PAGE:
New private school will focus on helping students fighting addictions

River Oak Center in Jacksonville, established as an independent, non-profit in 2014 by concerned parents and addictions experts in the community, served as a model for Victory High.

To Tina Levene, a pickle represents more than just garnish on a sandwich plate.

Pickles remind her of the day 23 years ago when she drove from her college town to her parents’ home and begged her father for help with what she recognized as a problem with alcohol.

“I told my dad, ‘I used to be a cucumber, but I’d had too much juice, and so now I’m a pickle,’” said Levene, who proudly wears a pickle pin her father gave her to commemorate the day she said farewell to alcohol and drugs.

Tina Levene

Levene has come a long way since her college days when life was an endless party. She and her roommates kept a full beer keg on their front porch. She could chug wine for hours and not feel drunk and smoke marijuana laced with other drugs that to this day she can’t identify.

When the pain of it all brought her to her knees, she felt there was only one way to stop it.

“I thought, ‘I’m done, I might as well just kill myself and get it over with,’” she recalls.

Thanks to her subsequent recovery from alcohol and drugs and her training as a social worker, Levene now realizes that her addiction, which she says started with smoking cigarette butts she plucked from the floor at age 9, resulted from a combination of genetics and trauma.

Now, she wants to help teenagers who are dealing with traumas of their own by opening a school just for them inside a church located in a northern suburb of Tampa, Florida.

A customized education for recovering high schoolers

The private, nonprofit school, to be called Victory High, aims to provide an education tailored to young people who are leaving treatment programs and re-entering school. It is modeled on the state’s first such school, River Oak Center, which opened in Jacksonville in 2014.

The nation’s first recovery high school, Sobriety High, opened in Minnesota in 1987, according to a 2008 study by the National Institutes of Health. Sobriety High announced its intention to close at the end of the 2012-13 academic year, due in part to dwindling enrollment due to on-campus drug use, despite the school’s no tolerance policy.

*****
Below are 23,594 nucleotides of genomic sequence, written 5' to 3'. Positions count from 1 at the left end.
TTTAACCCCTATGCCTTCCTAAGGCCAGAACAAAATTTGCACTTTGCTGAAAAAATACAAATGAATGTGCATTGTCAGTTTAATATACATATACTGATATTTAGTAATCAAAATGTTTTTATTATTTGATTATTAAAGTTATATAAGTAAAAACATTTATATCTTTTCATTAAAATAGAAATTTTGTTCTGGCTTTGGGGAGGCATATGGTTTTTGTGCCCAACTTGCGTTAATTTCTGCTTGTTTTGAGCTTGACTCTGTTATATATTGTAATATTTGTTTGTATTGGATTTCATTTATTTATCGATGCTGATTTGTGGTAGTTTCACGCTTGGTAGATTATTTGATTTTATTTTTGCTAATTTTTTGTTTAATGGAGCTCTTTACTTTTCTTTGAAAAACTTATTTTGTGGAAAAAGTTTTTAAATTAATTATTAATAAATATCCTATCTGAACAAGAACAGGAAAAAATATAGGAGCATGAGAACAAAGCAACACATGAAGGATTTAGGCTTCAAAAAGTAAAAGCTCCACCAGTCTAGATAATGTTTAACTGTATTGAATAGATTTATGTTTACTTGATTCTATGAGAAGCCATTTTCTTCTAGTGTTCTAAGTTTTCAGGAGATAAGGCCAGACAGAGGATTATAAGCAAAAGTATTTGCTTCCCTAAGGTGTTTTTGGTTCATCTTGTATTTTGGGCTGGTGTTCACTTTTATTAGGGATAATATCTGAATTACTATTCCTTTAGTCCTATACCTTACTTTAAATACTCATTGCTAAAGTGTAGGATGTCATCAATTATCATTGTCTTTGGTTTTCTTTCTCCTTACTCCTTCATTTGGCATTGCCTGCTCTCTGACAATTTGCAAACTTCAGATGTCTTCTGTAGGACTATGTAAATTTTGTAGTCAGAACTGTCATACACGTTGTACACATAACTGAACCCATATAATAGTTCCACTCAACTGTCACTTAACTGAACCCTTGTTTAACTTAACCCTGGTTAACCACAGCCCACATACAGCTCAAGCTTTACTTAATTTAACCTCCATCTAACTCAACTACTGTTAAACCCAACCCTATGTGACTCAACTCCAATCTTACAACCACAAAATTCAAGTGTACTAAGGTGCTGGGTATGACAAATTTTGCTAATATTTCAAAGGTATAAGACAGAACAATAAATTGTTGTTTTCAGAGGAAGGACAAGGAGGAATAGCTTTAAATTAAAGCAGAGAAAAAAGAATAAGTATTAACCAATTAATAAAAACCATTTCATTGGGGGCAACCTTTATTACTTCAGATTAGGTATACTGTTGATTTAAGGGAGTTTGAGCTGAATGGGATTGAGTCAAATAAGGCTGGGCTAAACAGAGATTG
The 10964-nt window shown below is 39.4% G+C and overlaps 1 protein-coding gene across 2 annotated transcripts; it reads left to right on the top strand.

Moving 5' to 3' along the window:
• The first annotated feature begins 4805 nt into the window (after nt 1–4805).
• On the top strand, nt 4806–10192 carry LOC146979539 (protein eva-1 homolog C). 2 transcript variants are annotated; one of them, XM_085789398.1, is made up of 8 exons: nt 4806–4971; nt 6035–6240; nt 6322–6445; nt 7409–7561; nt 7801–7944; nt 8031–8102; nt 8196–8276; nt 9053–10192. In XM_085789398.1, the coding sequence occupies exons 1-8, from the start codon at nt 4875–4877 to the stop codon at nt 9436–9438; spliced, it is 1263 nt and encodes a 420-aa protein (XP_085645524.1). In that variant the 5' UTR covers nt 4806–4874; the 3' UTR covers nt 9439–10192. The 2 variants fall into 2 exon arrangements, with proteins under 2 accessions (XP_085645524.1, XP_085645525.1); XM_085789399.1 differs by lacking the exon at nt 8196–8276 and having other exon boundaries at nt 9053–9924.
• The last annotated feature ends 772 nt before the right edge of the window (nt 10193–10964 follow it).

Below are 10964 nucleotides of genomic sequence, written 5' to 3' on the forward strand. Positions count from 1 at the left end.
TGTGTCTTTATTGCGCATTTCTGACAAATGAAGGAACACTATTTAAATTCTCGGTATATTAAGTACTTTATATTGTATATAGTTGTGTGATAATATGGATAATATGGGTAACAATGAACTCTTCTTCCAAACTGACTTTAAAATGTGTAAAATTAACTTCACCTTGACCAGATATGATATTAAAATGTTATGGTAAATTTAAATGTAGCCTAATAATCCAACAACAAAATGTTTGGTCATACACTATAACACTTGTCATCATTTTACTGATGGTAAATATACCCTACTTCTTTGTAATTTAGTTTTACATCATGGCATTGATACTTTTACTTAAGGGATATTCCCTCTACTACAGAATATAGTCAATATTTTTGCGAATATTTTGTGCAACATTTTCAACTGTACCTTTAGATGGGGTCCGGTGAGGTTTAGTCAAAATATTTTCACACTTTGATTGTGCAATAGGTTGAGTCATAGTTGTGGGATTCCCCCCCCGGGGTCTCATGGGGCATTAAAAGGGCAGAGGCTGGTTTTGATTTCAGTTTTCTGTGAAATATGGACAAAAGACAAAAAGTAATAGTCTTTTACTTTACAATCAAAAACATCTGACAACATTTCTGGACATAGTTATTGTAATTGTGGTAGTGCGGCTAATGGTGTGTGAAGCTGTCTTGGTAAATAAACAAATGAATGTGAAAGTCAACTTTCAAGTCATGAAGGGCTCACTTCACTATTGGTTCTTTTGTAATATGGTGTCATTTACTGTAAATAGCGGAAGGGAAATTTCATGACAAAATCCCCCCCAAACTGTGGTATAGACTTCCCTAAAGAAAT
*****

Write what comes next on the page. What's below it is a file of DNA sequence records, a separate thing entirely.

The Association of Recovery High Schools directory shows 43 schools operating in 21 states. Levene hopes to be the 44th

She held a ribbon-cutting in January and has completed the process required to accept state scholarships, including the Florida Tax Credit Scholarship administered by Step Up For Students, which hosts this blog. With 16 students are on a wait list, she expects to open later this year. Enrollment will be capped at 50 students to ensure small class sizes.

According to Levene, who first conceived the idea for a Tampa Bay area recovery high school in 2017 while working for the Florida Department of Juvenile Justice, relapse rates are significantly lower in a recovery school.

“In traditional school, there is a 70% chance in six months but a 30% relapse rate in recovery school, so it goes down quite a bit,” she said. The typical student attends for about 150 days before returning to a more traditional educational environment.

A fusion of academics and recovery care

The new school couldn’t open at a better time. Teenage substance use, which declined in the two years leading up to the pandemic, began rising again in 2020 with the onset of the novel coronavirus pandemic.

Before COVID, 28.6% of more than 1,000 Canadian teens surveyed by National Center for Biotechnology Information reported that they had used alcohol. During the pandemic, that number rose to 30.4%. Before COVID, the teens reported using alcohol about twice per month. That nearly tripled since March 2020, while the number of days of marijuana use increased from 3.28 every three weeks an average of 3.76 days during the pandemic.

Levene’s program will fuse regular academics with recovery care for students in grades 9 through 12. Each day will begin with students choosing one of three color-coded bracelets based on their mood: red to signify high anxiety, green to signify a more relaxed state. Students can change their bracelets can as their moods shift, with therapies available to soothe those who are feeling stressed.

Counseling and other mental health services also will be provided throughout the day as needed. The school will offer art therapy and other ways to control anxiety. Levene also plans to start a young person’s Twelve Step group.

Levene’s goal is to offer the same hope that saved her from her dark place more than two decades ago. On her knees, face to the ceiling and praying for a way out, she recalls how her CD player came on “from out of nowhere.”  A reggae song, “Upful and Right” blared through the speakers.

“Don’t worry, don’t worry, God’s on your side. You are healthy and wise.”

She wants to make sure her prospective students know that, too.